The Effect of Technology Choice on Automobile Assembly Plant Productivity
AbstractProductivity growth is usually represented by a continuous shift of the production or cost function. In the automobile industry, there is evidence of a more discrete change in the technology. I estimate a structural model of production and technology choice, using a panel of US automobile assembly plants from 1963 to 1996. New decomposition results suggest that plant-level changes, as opposed to compositional effects, are the most important determinant of aggregate productivity growth.
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Bibliographic InfoArticle provided by Economic and Social Studies in its journal Economic and Social Review.
Volume (Year): 33 (2002)
Issue (Month): 1 ()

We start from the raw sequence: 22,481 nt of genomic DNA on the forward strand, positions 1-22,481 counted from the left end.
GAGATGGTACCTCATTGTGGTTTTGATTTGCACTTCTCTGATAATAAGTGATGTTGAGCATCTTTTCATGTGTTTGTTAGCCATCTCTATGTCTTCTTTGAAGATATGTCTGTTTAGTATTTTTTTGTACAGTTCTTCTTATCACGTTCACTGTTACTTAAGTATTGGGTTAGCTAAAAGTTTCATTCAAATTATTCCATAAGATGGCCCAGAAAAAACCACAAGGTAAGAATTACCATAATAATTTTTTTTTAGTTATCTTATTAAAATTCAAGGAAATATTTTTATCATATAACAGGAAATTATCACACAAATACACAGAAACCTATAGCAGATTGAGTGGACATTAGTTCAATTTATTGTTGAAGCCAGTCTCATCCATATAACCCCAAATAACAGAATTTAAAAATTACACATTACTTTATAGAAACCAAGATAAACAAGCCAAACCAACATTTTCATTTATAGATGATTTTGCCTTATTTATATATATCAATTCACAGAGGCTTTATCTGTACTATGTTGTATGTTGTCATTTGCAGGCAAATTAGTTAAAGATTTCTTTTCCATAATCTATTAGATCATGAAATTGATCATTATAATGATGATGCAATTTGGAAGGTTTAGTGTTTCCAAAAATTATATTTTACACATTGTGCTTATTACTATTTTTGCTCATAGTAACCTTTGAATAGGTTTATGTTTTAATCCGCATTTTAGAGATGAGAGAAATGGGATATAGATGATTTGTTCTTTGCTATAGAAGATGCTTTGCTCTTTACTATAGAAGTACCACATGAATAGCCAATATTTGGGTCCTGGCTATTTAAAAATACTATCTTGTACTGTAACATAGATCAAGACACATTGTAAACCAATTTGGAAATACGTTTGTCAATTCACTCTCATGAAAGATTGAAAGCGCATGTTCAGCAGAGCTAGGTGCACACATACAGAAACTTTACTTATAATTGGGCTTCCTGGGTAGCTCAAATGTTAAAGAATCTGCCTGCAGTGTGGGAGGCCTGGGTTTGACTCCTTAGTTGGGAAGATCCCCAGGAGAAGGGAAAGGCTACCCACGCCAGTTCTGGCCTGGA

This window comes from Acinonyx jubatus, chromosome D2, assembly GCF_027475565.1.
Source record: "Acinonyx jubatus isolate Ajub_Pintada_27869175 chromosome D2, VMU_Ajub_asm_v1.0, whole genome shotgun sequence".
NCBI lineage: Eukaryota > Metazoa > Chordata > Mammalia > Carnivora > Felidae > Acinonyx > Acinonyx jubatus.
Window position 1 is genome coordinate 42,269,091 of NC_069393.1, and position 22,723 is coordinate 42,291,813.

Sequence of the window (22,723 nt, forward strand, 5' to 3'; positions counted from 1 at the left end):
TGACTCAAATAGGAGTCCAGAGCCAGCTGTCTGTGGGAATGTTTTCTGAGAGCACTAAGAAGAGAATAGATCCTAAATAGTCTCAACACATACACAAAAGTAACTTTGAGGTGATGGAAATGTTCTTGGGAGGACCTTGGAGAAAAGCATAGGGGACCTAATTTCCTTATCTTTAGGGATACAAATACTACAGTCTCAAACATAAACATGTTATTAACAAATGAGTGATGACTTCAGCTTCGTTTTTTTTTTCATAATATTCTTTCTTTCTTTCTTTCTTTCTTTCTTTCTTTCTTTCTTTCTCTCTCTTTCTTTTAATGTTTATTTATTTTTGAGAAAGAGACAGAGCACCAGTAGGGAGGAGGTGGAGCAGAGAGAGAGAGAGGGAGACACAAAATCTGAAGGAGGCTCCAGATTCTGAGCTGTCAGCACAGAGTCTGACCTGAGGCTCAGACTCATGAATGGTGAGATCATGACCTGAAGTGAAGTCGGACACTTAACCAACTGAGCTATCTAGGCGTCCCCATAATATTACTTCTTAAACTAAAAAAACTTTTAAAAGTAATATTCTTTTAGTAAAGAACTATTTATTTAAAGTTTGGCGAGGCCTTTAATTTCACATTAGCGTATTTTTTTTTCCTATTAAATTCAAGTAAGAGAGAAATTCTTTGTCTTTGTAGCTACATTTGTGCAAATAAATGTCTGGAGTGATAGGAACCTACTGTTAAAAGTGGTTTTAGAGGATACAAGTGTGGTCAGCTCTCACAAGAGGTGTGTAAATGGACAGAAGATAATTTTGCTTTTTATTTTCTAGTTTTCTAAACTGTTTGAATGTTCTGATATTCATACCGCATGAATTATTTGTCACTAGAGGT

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- James Levinsohn & Amil Petrin, 1999. "When Industries Become More Productive, Do Firms?," NBER Working Papers 6893, National Bureau of Economic Research, Inc.
- John Kwoka, 2001. "Automobiles: The Old Economy Collides with the New," Review of Industrial Organization, Springer, vol. 19(1), pages 55-69, August.
- Johannes Van Biesebroeck, 2003.
"Productivity Dynamics with Technology Choice: An Application to Automobile Assembly,"
Review of Economic Studies,
Wiley Blackwell, vol. 70(1), pages 167-198, January.
- Johannes van Biesebroeck, 2003. "Productivity Dynamics with Technology Choice: An Application to Automobile Assembly," Review of Economic Studies, Oxford University Press, vol. 70(1), pages 167-198.
- Johannes Van Biesebroeck, 2000. "Measuring Productivity Dynamics with Endogenous Choice of Technology and Capacity Utilization: An Application to Automobile Assembly," Working Papers 00-16, Center for Economic Studies, U.S. Census Bureau.
- TAKEDA Yosuke & UCHIDA Ichihiro, 2009. "Technological Externalities and Economic Distance: A case of the Japanese automobile suppliers," Discussion papers 09051, Research Institute of Economy, Trade and Industry (RIETI).
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